7. Once the candy has stopped cooking (look for the bubbles to stop rising from the bottom of the pan), you can begin to dip your berries. Holding a strawberry by the stem, dip it until it is almost submerged in the candy. Be careful not to touch the candy, as it is very hot and can cause dangerous burns. Remove the berry from the candy and allow the excess to drip off the end. Turn it a few times to ensure excess candy is removed, then place it on the prepared, oiled baking sheet.

8. Repeat with remaining berries and candy. Allow the candy to set at room temperature, and serve berries within an hour or two of their preparation.

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Tuesday, 17 April 2012

Homemade Condensed Milk

Homemade Condensed Milk(c) 2011 Elizabeth LaBau, licensed to, Inc.

Sweetened Condensed Milk is easy to make at home! All you need are four ingredients and a blender, and you can make this baking staple in just a few minutes.

Prep Time: 5?minutes

Total Time: 5?minutes

Yield: 1.5 cups


  • 1 cup instant nonfat dry milk
  • 2/3 cup granulated sugar
  • 1/3-1/2 cup boiling water
  • 1/4 cup (2 oz) melted butter


1. Place the dry milk, granulated sugar, 1/3 cup of the boiling water, and the melted butter in a blender.

2. Blend all ingredients together until they are smooth, scraping down the sides of the blender occasionally to get all the dry ingredients incorporated.

3. Condensed milk typically has a thick, syrupy consistency, but if your homemade condensed milk is too thick to pour easily, add another spoonful or two of boiling water and blend to incorporate. Adjust the water until you are happy with the consistency.

4. Use your homemade sweetened condensed milk right away, or store it in an airtight container in the refrigerator for up to 5 days. It will get thicker when it is refrigerated, but will loosen up when stirred and brought to room temperature.

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Orange Hazelnut Clusters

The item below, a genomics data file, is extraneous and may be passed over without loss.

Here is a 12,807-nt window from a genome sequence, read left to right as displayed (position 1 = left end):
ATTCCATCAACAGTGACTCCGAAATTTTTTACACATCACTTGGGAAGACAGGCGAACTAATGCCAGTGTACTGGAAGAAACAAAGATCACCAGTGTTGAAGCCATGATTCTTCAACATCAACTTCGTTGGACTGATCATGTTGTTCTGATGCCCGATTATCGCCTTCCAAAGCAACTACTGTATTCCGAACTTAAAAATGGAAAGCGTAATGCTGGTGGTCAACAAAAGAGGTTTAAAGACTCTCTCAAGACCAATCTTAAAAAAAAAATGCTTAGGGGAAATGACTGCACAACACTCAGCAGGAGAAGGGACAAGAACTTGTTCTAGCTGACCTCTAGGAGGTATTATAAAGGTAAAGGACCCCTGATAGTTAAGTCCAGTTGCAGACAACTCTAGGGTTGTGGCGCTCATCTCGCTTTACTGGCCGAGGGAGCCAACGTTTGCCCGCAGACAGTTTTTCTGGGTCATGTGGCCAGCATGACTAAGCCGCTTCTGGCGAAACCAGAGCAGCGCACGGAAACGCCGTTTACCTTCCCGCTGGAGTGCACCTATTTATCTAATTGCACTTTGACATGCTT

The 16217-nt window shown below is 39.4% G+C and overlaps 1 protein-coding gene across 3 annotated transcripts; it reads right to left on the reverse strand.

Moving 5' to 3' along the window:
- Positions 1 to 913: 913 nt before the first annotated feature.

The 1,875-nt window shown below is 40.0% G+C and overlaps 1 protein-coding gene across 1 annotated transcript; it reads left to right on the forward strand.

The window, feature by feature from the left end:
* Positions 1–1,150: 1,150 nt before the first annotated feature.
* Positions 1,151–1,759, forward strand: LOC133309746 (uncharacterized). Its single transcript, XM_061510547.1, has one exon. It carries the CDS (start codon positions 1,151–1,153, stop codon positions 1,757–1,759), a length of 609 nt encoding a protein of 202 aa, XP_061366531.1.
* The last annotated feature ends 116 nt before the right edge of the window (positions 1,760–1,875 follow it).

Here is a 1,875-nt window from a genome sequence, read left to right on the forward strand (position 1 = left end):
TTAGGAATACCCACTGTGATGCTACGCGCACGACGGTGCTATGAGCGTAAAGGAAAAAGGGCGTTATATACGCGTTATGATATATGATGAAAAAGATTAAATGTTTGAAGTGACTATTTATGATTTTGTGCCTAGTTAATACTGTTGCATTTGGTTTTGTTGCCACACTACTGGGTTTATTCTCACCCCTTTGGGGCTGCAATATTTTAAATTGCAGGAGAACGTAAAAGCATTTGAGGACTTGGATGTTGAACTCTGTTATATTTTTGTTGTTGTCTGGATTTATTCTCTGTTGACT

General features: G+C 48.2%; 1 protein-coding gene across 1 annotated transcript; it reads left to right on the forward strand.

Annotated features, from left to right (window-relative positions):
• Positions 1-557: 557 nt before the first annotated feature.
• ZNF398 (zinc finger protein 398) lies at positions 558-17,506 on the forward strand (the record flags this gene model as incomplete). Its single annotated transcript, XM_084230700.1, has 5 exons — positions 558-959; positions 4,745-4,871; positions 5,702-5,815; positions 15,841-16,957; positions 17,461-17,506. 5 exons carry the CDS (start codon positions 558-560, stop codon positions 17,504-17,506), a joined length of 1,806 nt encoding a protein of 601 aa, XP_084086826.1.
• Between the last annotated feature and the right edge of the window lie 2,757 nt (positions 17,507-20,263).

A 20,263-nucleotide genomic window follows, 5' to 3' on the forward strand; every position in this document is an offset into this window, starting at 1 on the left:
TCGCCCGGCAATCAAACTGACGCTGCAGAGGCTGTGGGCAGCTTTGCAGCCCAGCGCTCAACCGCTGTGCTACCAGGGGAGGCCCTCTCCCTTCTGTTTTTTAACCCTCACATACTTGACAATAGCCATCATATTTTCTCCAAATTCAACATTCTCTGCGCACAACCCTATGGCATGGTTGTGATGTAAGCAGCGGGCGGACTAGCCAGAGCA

The last time I made a batch of candied citrus peel, I decided to deviate from my usual modus operandi (that would be dunking it in chocolate and eating it hand over fist, naturally) I decided to go to a bit more effort and use it in a new candy. The emphasis in that last phrase should be on a bit more work, because the resulting Orange Hazelnut Clusters barely caused me to break a sweat. The plump, tangy candied citrus peel was finely chopped, along with some toasted hazelnuts, and both were mixed into melted bittersweet chocolate. I then made clusters (the refuge of the lazy cook) by dropping spoonfuls of the chocolate mixture onto a baking sheet. And voila, 5 minutes after I'd started, I had my candy!

The bad news is that I eat this as voraciously as I eat regular chocolate-dipped orange peel, but the good news is that it's so easy to make, I can whip up more and no one will be the wiser.

Get the recipe: Orange Hazelnut Clusters

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Orange Hazelnut Clusters Photo c2012 Elizabeth LaBau, licensed to, Inc.

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Holla for Halvah! Halvah (or halva, halava, helava, helva, halwa, halua...and about a million other variations--whew!) can refer to a wide variety of Middle Eastern sweets. Some are based on flour, nuts, or even vegetables and beans, but I prefer the kind that has a sesame seed base. My Halvah recipe uses tahini, which is a sesame seed paste commonly used in hummus. The tahini has a nutty, mild flavor and a really rich texture, so the halvah is creamy and flavorful.